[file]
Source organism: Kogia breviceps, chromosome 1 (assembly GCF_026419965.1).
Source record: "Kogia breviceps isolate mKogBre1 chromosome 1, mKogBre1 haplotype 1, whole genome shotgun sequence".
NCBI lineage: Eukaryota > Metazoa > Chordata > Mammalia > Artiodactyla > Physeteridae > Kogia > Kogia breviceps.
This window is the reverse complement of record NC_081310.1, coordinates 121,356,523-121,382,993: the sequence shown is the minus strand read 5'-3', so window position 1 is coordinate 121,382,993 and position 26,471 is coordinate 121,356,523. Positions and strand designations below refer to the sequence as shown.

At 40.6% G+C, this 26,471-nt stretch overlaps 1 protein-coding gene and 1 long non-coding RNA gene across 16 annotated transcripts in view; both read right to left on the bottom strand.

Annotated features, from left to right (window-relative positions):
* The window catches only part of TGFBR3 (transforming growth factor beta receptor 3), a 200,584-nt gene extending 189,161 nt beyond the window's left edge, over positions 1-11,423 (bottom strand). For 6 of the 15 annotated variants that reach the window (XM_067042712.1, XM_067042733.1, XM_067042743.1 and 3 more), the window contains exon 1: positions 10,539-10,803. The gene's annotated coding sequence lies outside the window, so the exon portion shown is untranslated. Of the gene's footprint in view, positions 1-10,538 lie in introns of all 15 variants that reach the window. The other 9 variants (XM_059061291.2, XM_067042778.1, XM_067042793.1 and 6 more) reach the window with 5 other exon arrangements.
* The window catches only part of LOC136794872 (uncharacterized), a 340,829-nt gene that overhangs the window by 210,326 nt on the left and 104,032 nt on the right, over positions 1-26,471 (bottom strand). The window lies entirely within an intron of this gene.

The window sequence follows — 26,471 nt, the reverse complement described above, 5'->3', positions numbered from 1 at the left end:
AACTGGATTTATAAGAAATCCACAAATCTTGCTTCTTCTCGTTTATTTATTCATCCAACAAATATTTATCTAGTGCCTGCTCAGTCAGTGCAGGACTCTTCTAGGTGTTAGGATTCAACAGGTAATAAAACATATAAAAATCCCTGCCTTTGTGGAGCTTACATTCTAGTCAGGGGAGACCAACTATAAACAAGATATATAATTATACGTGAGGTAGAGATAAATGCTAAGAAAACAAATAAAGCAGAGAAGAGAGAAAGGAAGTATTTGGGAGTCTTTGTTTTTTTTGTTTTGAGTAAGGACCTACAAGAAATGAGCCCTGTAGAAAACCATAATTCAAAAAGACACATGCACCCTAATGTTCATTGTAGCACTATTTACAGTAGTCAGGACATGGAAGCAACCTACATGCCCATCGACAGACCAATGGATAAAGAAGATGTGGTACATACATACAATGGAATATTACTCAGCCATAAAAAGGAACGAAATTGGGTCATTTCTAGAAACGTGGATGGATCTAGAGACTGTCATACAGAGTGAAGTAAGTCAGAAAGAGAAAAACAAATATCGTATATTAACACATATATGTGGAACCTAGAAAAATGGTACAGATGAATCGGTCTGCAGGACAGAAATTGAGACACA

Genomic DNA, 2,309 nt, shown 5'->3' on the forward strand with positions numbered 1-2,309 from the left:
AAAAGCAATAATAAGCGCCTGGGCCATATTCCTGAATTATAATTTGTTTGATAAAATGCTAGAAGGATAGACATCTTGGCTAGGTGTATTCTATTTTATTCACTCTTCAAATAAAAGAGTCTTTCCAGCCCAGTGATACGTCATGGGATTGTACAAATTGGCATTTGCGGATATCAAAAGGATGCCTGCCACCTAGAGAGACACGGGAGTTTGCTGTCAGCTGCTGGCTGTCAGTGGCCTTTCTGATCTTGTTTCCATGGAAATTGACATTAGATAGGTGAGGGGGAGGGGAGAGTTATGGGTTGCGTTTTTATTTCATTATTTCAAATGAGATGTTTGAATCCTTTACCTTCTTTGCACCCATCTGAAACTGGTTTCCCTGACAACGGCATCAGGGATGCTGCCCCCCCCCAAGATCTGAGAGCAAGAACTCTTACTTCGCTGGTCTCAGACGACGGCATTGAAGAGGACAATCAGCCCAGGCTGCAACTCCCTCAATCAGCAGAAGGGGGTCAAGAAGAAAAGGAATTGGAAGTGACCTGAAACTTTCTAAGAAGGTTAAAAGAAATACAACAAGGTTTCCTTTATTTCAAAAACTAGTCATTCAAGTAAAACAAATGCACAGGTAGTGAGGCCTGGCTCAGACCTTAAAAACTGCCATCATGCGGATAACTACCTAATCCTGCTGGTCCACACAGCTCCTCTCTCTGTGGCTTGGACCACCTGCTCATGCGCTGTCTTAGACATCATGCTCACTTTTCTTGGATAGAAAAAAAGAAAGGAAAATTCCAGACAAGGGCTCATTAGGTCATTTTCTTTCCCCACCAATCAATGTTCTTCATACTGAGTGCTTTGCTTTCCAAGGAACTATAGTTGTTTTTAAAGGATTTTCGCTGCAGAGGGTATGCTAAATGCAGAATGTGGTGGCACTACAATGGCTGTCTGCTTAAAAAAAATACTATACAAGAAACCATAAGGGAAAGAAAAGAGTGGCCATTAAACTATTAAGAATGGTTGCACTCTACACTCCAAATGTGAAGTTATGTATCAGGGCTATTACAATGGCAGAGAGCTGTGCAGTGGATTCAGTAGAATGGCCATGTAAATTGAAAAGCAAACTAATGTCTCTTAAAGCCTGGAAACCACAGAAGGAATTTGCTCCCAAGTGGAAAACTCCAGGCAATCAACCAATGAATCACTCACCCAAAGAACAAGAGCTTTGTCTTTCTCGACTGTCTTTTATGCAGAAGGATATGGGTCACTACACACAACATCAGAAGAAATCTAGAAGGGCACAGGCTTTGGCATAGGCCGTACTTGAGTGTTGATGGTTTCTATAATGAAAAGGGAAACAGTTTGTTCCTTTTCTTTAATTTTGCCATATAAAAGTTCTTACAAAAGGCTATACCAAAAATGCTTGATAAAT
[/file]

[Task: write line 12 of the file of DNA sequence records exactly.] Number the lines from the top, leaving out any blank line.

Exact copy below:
AAAAGCAATAATAAGCGCCTGGGCCATATTCCTGAATTATAATTTGTTTGATAAAATGCTAGAAGGATAGACATCTTGGCTAGGTGTATTCTATTTTATTCACTCTTCAAATAAAAGAGTCTTTCCAGCCCAGTGATACGTCATGGGATTGTACAAATTGGCATTTGCGGATATCAAAAGGATGCCTGCCACCTAGAGAGACACGGGAGTTTGCTGTCAGCTGCTGGCTGTCAGTGGCCTTTCTGATCTTGTTTCCATGGAAATTGACATTAGATAGGTGAGGGGGAGGGGAGAGTTATGGGTTGCGTTTTTATTTCATTATTTCAAATGAGATGTTTGAATCCTTTACCTTCTTTGCACCCATCTGAAACTGGTTTCCCTGACAACGGCATCAGGGATGCTGCCCCCCCCCAAGATCTGAGAGCAAGAACTCTTACTTCGCTGGTCTCAGACGACGGCATTGAAGAGGACAATCAGCCCAGGCTGCAACTCCCTCAATCAGCAGAAGGGGGTCAAGAAGAAAAGGAATTGGAAGTGACCTGAAACTTTCTAAGAAGGTTAAAAGAAATACAACAAGGTTTCCTTTATTTCAAAAACTAGTCATTCAAGTAAAACAAATGCACAGGTAGTGAGGCCTGGCTCAGACCTTAAAAACTGCCATCATGCGGATAACTACCTAATCCTGCTGGTCCACACAGCTCCTCTCTCTGTGGCTTGGACCACCTGCTCATGCGCTGTCTTAGACATCATGCTCACTTTTCTTGGATAGAAAAAAAGAAAGGAAAATTCCAGACAAGGGCTCATTAGGTCATTTTCTTTCCCCACCAATCAATGTTCTTCATACTGAGTGCTTTGCTTTCCAAGGAACTATAGTTGTTTTTAAAGGATTTTCGCTGCAGAGGGTATGCTAAATGCAGAATGTGGTGGCACTACAATGGCTGTCTGCTTAAAAAAAATACTATACAAGAAACCATAAGGGAAAGAAAAGAGTGGCCATTAAACTATTAAGAATGGTTGCACTCTACACTCCAAATGTGAAGTTATGTATCAGGGCTATTACAATGGCAGAGAGCTGTGCAGTGGATTCAGTAGAATGGCCATGTAAATTGAAAAGCAAACTAATGTCTCTTAAAGCCTGGAAACCACAGAAGGAATTTGCTCCCAAGTGGAAAACTCCAGGCAATCAACCAATGAATCACTCACCCAAAGAACAAGAGCTTTGTCTTTCTCGACTGTCTTTTATGCAGAAGGATATGGGTCACTACACACAACATCAGAAGAAATCTAGAAGGGCACAGGCTTTGGCATAGGCCGTACTTGAGTGTTGATGGTTTCTATAATGAAAAGGGAAACAGTTTGTTCCTTTTCTTTAATTTTGCCATATAAAAGTTCTTACAAAAGGCTATACCAAAAATGCTTGATAAAT